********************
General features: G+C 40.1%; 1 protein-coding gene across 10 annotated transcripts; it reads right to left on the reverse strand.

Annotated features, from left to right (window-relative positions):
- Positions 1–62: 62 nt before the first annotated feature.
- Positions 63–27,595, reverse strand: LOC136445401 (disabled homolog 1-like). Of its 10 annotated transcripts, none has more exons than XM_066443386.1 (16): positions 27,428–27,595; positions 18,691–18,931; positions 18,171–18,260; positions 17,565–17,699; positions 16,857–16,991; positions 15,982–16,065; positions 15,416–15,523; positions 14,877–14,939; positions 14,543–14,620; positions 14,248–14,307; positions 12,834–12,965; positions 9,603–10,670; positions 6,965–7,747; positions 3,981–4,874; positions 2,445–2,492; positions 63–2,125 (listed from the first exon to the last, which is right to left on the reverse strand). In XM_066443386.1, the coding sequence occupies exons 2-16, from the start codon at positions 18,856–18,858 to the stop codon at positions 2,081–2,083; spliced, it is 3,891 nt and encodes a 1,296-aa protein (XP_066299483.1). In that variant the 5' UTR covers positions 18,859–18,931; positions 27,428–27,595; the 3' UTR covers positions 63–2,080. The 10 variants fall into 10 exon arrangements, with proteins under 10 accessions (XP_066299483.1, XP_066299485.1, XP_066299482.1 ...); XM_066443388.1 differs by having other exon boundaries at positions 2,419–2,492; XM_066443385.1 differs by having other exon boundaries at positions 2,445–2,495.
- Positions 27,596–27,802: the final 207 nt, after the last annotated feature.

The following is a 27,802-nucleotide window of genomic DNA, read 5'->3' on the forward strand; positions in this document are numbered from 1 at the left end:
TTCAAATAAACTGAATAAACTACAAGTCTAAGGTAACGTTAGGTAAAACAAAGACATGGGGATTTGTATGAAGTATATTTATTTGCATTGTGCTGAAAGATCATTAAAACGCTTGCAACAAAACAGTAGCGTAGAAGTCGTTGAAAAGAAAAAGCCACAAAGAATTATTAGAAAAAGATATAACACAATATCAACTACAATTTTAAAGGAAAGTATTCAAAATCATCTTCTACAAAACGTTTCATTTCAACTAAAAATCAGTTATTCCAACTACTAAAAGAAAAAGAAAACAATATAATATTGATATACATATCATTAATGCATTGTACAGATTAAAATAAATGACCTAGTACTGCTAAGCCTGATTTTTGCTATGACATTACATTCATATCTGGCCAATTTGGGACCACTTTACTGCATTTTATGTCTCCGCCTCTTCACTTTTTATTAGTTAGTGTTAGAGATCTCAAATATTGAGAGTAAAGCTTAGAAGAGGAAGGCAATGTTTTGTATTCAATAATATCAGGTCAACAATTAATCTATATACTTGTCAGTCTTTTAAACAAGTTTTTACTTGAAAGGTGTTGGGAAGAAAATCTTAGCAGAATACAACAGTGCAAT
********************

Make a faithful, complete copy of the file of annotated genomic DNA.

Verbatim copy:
General features: G+C 40.1%; 1 protein-coding gene across 10 annotated transcripts; it reads right to left on the reverse strand.

Annotated features, from left to right (window-relative positions):
- Positions 1–62: 62 nt before the first annotated feature.
- Positions 63–27,595, reverse strand: LOC136445401 (disabled homolog 1-like). Of its 10 annotated transcripts, none has more exons than XM_066443386.1 (16): positions 27,428–27,595; positions 18,691–18,931; positions 18,171–18,260; positions 17,565–17,699; positions 16,857–16,991; positions 15,982–16,065; positions 15,416–15,523; positions 14,877–14,939; positions 14,543–14,620; positions 14,248–14,307; positions 12,834–12,965; positions 9,603–10,670; positions 6,965–7,747; positions 3,981–4,874; positions 2,445–2,492; positions 63–2,125 (listed from the first exon to the last, which is right to left on the reverse strand). In XM_066443386.1, the coding sequence occupies exons 2-16, from the start codon at positions 18,856–18,858 to the stop codon at positions 2,081–2,083; spliced, it is 3,891 nt and encodes a 1,296-aa protein (XP_066299483.1). In that variant the 5' UTR covers positions 18,859–18,931; positions 27,428–27,595; the 3' UTR covers positions 63–2,080. The 10 variants fall into 10 exon arrangements, with proteins under 10 accessions (XP_066299483.1, XP_066299485.1, XP_066299482.1 ...); XM_066443388.1 differs by having other exon boundaries at positions 2,419–2,492; XM_066443385.1 differs by having other exon boundaries at positions 2,445–2,495.
- Positions 27,596–27,802: the final 207 nt, after the last annotated feature.

The following is a 27,802-nucleotide window of genomic DNA, read 5'->3' on the forward strand; positions in this document are numbered from 1 at the left end:
TTCAAATAAACTGAATAAACTACAAGTCTAAGGTAACGTTAGGTAAAACAAAGACATGGGGATTTGTATGAAGTATATTTATTTGCATTGTGCTGAAAGATCATTAAAACGCTTGCAACAAAACAGTAGCGTAGAAGTCGTTGAAAAGAAAAAGCCACAAAGAATTATTAGAAAAAGATATAACACAATATCAACTACAATTTTAAAGGAAAGTATTCAAAATCATCTTCTACAAAACGTTTCATTTCAACTAAAAATCAGTTATTCCAACTACTAAAAGAAAAAGAAAACAATATAATATTGATATACATATCATTAATGCATTGTACAGATTAAAATAAATGACCTAGTACTGCTAAGCCTGATTTTTGCTATGACATTACATTCATATCTGGCCAATTTGGGACCACTTTACTGCATTTTATGTCTCCGCCTCTTCACTTTTTATTAGTTAGTGTTAGAGATCTCAAATATTGAGAGTAAAGCTTAGAAGAGGAAGGCAATGTTTTGTATTCAATAATATCAGGTCAACAATTAATCTATATACTTGTCAGTCTTTTAAACAAGTTTTTACTTGAAAGGTGTTGGGAAGAAAATCTTAGCAGAATACAACAGTGCAAT